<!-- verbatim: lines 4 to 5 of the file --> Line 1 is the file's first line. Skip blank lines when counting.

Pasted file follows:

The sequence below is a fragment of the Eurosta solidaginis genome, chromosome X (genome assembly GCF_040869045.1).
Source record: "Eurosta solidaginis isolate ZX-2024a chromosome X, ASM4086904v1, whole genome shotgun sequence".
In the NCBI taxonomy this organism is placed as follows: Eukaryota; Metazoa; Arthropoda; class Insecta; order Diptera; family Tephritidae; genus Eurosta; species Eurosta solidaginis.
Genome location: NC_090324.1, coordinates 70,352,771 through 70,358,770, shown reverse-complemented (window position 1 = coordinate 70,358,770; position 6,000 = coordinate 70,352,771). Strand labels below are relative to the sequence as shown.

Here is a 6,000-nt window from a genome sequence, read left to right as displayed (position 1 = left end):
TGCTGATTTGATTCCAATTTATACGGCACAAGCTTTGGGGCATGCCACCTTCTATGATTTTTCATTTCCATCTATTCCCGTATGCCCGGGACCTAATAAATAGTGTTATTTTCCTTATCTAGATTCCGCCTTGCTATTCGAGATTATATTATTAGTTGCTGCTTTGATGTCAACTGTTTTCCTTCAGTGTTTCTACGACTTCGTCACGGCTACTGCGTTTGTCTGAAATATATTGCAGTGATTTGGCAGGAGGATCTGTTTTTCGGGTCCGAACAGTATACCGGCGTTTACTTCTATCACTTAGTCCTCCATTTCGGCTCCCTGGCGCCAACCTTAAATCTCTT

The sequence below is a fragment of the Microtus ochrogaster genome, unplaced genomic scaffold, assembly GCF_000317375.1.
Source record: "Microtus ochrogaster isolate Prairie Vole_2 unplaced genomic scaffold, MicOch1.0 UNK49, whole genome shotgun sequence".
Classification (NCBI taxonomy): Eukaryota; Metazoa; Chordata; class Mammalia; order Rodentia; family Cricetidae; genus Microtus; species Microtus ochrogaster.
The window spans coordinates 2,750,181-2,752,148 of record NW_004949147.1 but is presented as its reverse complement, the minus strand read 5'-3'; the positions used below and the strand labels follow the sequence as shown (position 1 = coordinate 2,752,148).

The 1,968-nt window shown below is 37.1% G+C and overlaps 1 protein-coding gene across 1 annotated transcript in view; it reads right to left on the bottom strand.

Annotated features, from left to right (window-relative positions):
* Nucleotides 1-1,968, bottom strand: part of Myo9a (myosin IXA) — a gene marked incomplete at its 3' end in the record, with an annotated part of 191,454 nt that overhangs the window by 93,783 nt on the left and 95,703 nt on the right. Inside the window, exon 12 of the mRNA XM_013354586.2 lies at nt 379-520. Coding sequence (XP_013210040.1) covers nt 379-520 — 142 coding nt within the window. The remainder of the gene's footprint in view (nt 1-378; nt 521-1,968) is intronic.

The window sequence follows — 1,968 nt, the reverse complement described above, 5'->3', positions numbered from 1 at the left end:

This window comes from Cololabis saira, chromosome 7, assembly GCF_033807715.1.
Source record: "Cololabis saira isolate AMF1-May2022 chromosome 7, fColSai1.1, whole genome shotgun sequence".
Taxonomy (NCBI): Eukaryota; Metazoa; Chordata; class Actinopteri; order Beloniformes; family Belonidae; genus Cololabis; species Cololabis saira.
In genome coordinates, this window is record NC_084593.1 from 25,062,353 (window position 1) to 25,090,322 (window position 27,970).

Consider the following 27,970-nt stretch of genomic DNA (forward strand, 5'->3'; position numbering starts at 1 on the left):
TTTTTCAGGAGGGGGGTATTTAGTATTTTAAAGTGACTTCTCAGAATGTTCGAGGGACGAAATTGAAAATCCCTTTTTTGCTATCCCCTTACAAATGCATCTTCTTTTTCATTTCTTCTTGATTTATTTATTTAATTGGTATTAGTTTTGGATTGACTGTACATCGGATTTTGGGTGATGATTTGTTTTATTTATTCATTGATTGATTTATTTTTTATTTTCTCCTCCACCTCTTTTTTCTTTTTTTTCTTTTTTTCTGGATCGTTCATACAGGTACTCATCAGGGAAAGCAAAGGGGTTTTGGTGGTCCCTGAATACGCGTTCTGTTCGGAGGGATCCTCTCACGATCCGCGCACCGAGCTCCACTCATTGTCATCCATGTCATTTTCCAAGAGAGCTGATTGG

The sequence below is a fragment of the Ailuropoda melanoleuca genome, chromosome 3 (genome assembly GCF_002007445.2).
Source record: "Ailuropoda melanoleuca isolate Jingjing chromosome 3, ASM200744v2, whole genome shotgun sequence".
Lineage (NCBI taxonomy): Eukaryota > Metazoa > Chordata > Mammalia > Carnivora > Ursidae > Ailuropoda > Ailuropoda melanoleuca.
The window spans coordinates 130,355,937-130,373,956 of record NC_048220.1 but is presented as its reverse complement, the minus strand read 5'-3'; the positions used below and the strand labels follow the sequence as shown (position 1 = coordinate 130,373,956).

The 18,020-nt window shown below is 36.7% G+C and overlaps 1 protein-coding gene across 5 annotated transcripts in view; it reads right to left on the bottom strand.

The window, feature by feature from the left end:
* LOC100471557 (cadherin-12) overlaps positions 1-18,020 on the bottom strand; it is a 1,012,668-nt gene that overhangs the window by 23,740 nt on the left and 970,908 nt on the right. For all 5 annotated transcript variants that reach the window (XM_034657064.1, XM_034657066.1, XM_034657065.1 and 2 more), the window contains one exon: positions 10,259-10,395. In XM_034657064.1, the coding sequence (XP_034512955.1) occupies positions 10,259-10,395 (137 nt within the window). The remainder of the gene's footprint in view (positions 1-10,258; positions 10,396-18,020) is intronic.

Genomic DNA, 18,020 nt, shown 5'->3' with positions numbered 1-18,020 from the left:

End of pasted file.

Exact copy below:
Genome location: NC_090324.1, coordinates 70,352,771 through 70,358,770, shown reverse-complemented (window position 1 = coordinate 70,358,770; position 6,000 = coordinate 70,352,771). Strand labels below are relative to the sequence as shown.

Here is a 6,000-nt window from a genome sequence, read left to right as displayed (position 1 = left end):